Fair Queuing is a technique that offers a chance for the smallest flows to send traffic. At each time interval, the available bandwidth is split among all flows, based on the minimum request. That is the smallest flow will get the required bandwidth to send all traffic, and the other flows will get the same amount. The remaining bandwidth will be split again, also based on the minimum request, but this time there will be less flows.
Cisco implements Fair Queuing with the possibility to prioritize traffic according to their importance. You can use fair queueing on an interface (called Flow-Based WFQ) or in a class-map inside a policy (called Class-Based WFQ).

2.2.1 Flow-Based WFQ

Flow-Based Weighted Fair Queuing is the default queuing mechanism used on slow speed (<2048 kbps) serial interfaces.
A flow is identified as all the packets that share the same source and destination IP, source and destination TCP port and the same IP ToS Byte. The weight for a flow equals to 32384/(IP_Precedence+1). In each time unit, a number of bytes inversely proportional to the weight or directly proportional to IP_Precedence+1 is sent for each flow.
Let’s define the following variables:

Bi = the bandwidth assigned to a flow with IP Precedence i.
Ni = the number of flows with IP Precedence i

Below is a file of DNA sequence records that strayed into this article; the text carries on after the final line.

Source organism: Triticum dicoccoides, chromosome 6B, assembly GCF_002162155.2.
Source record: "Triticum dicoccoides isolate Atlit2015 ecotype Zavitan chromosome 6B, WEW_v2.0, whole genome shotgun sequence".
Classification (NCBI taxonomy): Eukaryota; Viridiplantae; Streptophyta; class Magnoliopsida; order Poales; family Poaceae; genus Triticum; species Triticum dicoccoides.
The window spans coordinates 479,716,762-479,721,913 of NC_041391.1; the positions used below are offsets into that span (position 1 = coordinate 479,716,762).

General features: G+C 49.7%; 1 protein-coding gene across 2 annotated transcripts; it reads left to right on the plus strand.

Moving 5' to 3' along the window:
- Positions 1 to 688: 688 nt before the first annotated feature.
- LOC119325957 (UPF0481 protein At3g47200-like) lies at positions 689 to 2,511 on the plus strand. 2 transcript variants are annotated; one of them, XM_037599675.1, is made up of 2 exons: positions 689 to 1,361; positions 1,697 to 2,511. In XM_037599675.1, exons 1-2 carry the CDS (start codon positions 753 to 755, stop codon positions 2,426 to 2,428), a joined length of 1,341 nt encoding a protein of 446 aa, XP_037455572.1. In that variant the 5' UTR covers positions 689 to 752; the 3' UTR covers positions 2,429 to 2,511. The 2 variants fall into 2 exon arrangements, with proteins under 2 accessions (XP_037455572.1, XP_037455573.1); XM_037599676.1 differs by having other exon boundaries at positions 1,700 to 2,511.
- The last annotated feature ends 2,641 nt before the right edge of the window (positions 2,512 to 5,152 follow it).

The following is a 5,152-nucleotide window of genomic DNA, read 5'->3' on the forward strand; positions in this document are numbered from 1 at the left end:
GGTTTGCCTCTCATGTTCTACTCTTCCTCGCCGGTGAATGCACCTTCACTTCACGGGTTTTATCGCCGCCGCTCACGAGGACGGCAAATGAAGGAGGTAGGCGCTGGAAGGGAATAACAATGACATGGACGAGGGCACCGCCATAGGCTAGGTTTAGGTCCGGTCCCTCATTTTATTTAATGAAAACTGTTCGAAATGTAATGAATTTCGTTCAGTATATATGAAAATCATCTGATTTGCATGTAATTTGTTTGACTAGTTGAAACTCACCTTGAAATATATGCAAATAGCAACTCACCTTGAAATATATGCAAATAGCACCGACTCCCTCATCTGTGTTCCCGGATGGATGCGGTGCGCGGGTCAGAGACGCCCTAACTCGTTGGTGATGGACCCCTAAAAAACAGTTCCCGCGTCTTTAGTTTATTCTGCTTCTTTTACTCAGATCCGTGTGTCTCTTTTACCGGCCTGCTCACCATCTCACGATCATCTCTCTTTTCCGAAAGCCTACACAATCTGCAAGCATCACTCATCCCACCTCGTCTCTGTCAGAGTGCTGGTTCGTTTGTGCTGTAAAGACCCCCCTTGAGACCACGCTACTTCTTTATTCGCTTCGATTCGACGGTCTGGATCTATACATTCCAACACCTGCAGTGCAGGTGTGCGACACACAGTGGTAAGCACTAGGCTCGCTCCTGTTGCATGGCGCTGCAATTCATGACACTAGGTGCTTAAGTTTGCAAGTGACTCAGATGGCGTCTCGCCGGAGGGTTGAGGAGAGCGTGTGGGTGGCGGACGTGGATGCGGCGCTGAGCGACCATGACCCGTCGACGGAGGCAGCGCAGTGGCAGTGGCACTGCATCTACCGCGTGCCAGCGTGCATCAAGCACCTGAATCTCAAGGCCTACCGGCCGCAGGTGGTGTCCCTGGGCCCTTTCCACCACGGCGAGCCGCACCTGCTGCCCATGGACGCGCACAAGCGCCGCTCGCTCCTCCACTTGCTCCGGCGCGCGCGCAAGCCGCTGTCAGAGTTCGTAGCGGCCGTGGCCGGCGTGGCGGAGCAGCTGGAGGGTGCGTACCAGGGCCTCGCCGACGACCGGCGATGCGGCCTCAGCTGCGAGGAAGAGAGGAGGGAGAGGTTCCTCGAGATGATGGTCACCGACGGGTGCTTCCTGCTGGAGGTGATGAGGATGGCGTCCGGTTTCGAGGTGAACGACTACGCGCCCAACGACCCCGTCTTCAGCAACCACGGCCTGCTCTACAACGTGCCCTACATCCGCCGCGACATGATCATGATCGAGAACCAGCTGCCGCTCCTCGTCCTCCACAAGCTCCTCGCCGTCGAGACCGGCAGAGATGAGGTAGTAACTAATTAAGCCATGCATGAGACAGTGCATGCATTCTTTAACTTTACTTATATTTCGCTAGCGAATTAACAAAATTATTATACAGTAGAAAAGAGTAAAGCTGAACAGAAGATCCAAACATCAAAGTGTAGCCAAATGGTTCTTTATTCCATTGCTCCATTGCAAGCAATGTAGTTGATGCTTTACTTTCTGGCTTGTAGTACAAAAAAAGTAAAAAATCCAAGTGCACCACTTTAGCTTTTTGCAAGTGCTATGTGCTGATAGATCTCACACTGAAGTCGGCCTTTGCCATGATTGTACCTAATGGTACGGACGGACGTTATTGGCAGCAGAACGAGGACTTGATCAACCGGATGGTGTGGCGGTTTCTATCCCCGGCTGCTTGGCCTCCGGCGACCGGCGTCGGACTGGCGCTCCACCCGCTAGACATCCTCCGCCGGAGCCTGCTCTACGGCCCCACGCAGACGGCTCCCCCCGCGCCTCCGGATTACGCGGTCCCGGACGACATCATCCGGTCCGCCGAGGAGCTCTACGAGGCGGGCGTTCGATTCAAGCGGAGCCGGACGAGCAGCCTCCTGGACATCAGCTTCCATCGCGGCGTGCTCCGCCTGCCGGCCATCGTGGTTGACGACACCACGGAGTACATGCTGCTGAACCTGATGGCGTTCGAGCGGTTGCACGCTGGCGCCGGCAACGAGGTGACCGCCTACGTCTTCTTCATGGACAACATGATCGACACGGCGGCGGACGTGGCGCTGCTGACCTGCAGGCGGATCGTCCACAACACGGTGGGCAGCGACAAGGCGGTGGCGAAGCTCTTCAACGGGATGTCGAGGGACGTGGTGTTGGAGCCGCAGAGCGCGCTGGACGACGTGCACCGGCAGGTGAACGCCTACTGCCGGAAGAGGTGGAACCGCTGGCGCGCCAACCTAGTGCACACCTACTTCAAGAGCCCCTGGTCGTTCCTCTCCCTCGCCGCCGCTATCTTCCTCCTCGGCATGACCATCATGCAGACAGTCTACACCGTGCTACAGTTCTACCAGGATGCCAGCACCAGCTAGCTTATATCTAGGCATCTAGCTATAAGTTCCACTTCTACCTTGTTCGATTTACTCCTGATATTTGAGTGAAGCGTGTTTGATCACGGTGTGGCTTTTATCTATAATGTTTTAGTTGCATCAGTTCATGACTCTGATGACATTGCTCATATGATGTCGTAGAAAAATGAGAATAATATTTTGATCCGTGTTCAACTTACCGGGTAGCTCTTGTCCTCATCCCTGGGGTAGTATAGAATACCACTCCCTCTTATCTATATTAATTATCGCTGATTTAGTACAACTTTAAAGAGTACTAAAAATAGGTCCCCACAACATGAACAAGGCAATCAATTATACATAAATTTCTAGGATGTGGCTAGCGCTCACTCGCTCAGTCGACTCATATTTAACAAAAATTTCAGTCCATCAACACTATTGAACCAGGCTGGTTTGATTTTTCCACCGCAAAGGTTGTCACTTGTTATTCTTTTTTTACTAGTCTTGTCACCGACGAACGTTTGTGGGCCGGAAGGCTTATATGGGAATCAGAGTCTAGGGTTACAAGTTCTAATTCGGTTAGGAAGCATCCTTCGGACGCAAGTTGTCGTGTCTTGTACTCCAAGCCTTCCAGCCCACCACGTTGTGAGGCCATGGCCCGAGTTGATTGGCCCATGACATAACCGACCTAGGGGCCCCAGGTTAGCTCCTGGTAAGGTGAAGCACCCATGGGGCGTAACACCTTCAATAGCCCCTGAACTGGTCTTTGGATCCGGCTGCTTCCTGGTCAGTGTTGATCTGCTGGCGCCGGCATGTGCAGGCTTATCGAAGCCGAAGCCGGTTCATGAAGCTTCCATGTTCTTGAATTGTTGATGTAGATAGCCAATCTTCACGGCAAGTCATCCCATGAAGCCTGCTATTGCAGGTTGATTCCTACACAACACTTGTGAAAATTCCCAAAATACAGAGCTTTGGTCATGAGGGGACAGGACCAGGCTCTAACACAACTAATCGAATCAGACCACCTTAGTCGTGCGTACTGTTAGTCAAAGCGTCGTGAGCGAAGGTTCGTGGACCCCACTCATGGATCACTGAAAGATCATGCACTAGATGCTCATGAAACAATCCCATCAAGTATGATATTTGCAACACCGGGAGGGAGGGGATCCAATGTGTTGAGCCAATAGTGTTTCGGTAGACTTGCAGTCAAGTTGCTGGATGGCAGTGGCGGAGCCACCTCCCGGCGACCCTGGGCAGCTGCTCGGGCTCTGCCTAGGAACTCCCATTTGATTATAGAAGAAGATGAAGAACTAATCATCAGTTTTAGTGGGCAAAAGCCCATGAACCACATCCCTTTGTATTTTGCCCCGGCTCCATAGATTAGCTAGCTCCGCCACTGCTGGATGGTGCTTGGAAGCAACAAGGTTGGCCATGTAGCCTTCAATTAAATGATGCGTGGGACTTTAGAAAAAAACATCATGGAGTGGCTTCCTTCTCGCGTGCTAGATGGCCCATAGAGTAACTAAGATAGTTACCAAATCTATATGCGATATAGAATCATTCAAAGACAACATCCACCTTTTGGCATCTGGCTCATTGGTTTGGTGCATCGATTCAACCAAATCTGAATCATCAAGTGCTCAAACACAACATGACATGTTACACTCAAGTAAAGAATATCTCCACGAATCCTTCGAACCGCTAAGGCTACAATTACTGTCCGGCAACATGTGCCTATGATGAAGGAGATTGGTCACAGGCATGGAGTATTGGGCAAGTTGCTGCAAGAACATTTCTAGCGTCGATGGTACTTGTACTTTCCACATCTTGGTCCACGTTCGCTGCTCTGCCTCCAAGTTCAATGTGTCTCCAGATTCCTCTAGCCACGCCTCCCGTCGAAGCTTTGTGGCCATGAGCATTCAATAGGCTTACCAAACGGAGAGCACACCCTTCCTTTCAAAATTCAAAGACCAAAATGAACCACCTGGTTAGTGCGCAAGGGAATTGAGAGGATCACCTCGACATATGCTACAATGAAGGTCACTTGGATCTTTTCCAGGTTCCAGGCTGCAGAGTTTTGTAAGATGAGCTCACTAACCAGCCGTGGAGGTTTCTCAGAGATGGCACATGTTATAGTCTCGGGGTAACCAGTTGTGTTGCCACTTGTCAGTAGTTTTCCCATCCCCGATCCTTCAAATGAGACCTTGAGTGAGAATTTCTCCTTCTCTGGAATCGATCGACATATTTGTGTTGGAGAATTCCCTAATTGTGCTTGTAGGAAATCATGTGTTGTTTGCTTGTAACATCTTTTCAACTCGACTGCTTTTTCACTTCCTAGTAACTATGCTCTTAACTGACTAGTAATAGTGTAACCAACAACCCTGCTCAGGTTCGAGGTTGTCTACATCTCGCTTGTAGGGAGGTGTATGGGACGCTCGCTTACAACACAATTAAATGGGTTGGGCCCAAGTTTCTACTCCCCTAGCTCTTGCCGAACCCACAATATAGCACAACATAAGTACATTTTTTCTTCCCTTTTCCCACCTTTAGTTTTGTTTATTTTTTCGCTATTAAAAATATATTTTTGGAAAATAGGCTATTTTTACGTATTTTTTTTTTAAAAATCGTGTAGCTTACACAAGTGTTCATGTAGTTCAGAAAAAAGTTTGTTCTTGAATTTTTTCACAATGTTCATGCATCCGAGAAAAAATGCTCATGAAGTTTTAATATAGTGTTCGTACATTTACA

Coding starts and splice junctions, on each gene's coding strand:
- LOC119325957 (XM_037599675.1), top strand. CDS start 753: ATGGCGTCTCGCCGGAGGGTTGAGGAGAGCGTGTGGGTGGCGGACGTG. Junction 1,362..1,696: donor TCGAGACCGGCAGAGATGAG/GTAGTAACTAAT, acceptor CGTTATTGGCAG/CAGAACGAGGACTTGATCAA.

B = available bandwidth

The next two equations are true:
Bw= {SUM}under{i=0..7}[N_i*B_i]
Bw= k*{SUM}under{i=0..7}[(i+1)*N_i]= k[1N_0+2N_1+3N_2+4N_3+5N_4+6N_5+7N_6+8N_7]
If you know the values for each Ni, then you know how much of the bandwidth will be assigned to a flow with a certain priority
Bi={B*(i+1)}/{{SUM}under{i=0..7}[(i+1)*Ni]}

To enable flow-based WFQ if not already on, use:

R(config-if)# fair-queue [CDT [CONVERSATIONS [RSVP-QUEUES]
! CDT = Congestive Discard Threshold. Default:64
! CONVERSATIONS = number of Queues used - default: 256
! RSVP-QUEUES = number of queues available for RSVP Reservation - default:0

WFQ assigns a hash value to each flow. Based on this hash, a flow is assigned to a CONVERSATION. Different flows can be assigned to the same Conversation.

WFQ also uses a flavor of RED to drop packets when the Congestive Discard Threshold (CDT) is reached. It will drop packets from the flow with the highest scheduled time calculated as
Time_scheduled = Size*Weight + Time_previous
For a new flow, the previous Time is considered as the scheduled time of the last packet sent, therefor new flows are penalised just as old flows.

In addition to the queues assigned for each conversation (Queue ID: 1->CONVERSATIONS), there are 8 Link Queues which are reserved for network control and routing packets (Queue ID:CONVERSATIONS+1->CONVERSATIONS+8). The weight assigned for these queues is 1024 – which is lower than the lowest weight for normal traffic (32384/8 = 4048).